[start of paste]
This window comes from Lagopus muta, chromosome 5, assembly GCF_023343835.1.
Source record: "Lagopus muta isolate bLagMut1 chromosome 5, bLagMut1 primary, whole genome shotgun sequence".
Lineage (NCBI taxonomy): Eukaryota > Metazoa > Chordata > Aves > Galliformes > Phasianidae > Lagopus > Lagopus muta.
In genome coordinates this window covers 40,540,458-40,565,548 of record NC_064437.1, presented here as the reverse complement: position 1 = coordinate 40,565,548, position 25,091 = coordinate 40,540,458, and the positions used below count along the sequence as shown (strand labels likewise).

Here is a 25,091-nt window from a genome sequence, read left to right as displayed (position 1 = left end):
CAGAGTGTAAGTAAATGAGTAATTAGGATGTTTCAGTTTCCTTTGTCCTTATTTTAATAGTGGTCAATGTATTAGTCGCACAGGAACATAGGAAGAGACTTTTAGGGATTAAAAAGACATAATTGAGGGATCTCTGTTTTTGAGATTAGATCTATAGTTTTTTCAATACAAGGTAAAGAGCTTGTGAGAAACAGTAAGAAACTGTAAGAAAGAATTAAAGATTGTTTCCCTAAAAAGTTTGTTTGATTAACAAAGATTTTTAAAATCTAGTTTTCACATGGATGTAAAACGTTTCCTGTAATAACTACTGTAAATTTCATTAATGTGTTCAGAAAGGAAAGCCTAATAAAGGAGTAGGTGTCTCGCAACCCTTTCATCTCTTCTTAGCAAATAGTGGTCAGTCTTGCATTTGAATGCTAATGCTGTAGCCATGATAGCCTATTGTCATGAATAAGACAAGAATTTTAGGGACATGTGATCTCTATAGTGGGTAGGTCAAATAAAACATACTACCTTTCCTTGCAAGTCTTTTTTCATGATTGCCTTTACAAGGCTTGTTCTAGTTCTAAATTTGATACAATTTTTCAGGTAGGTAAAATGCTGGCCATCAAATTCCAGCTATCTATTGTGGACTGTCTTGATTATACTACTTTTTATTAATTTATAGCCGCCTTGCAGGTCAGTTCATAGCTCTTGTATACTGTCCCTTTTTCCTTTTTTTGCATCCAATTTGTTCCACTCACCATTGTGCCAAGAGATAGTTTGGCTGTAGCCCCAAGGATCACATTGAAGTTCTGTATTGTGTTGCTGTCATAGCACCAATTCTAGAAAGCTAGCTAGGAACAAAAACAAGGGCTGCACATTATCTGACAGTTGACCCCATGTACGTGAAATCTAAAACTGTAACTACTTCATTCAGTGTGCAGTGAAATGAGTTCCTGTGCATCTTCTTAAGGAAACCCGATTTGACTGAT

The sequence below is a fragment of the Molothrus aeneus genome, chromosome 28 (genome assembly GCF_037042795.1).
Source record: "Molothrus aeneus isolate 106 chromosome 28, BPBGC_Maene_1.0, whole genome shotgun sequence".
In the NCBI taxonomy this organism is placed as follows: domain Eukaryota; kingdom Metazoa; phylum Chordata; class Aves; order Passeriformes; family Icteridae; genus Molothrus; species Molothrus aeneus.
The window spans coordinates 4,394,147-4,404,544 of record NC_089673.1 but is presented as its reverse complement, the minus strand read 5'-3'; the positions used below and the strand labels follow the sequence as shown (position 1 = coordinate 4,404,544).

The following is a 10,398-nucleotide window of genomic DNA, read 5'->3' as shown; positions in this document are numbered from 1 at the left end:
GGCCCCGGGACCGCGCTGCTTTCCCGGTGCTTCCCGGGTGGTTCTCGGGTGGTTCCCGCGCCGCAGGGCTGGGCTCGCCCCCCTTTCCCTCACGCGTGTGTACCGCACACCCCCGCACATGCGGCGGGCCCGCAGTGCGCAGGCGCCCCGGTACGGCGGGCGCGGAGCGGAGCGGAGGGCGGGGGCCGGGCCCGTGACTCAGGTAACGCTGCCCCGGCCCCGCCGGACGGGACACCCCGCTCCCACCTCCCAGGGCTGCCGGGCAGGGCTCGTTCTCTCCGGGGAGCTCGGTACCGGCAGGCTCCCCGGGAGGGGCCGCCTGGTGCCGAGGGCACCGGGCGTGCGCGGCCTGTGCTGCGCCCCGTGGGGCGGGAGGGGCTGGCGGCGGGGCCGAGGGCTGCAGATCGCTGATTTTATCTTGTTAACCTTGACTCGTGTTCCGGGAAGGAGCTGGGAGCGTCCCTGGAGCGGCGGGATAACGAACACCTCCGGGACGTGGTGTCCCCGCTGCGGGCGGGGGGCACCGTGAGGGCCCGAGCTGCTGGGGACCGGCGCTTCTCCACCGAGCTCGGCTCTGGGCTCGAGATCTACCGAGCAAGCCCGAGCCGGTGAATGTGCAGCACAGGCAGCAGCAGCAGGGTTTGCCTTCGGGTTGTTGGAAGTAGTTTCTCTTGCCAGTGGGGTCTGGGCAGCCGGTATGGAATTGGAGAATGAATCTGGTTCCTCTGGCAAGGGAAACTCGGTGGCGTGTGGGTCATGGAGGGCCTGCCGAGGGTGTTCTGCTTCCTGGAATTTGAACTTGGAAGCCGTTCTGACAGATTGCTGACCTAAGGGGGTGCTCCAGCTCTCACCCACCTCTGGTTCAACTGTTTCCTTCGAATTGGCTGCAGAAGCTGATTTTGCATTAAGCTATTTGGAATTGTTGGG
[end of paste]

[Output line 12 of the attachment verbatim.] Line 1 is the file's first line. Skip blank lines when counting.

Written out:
GGCCCCGGGACCGCGCTGCTTTCCCGGTGCTTCCCGGGTGGTTCTCGGGTGGTTCCCGCGCCGCAGGGCTGGGCTCGCCCCCCTTTCCCTCACGCGTGTGTACCGCACACCCCCGCACATGCGGCGGGCCCGCAGTGCGCAGGCGCCCCGGTACGGCGGGCGCGGAGCGGAGCGGAGGGCGGGGGCCGGGCCCGTGACTCAGGTAACGCTGCCCCGGCCCCGCCGGACGGGACACCCCGCTCCCACCTCCCAGGGCTGCCGGGCAGGGCTCGTTCTCTCCGGGGAGCTCGGTACCGGCAGGCTCCCCGGGAGGGGCCGCCTGGTGCCGAGGGCACCGGGCGTGCGCGGCCTGTGCTGCGCCCCGTGGGGCGGGAGGGGCTGGCGGCGGGGCCGAGGGCTGCAGATCGCTGATTTTATCTTGTTAACCTTGACTCGTGTTCCGGGAAGGAGCTGGGAGCGTCCCTGGAGCGGCGGGATAACGAACACCTCCGGGACGTGGTGTCCCCGCTGCGGGCGGGGGGCACCGTGAGGGCCCGAGCTGCTGGGGACCGGCGCTTCTCCACCGAGCTCGGCTCTGGGCTCGAGATCTACCGAGCAAGCCCGAGCCGGTGAATGTGCAGCACAGGCAGCAGCAGCAGGGTTTGCCTTCGGGTTGTTGGAAGTAGTTTCTCTTGCCAGTGGGGTCTGGGCAGCCGGTATGGAATTGGAGAATGAATCTGGTTCCTCTGGCAAGGGAAACTCGGTGGCGTGTGGGTCATGGAGGGCCTGCCGAGGGTGTTCTGCTTCCTGGAATTTGAACTTGGAAGCCGTTCTGACAGATTGCTGACCTAAGGGGGTGCTCCAGCTCTCACCCACCTCTGGTTCAACTGTTTCCTTCGAATTGGCTGCAGAAGCTGATTTTGCATTAAGCTATTTGGAATTGTTGGG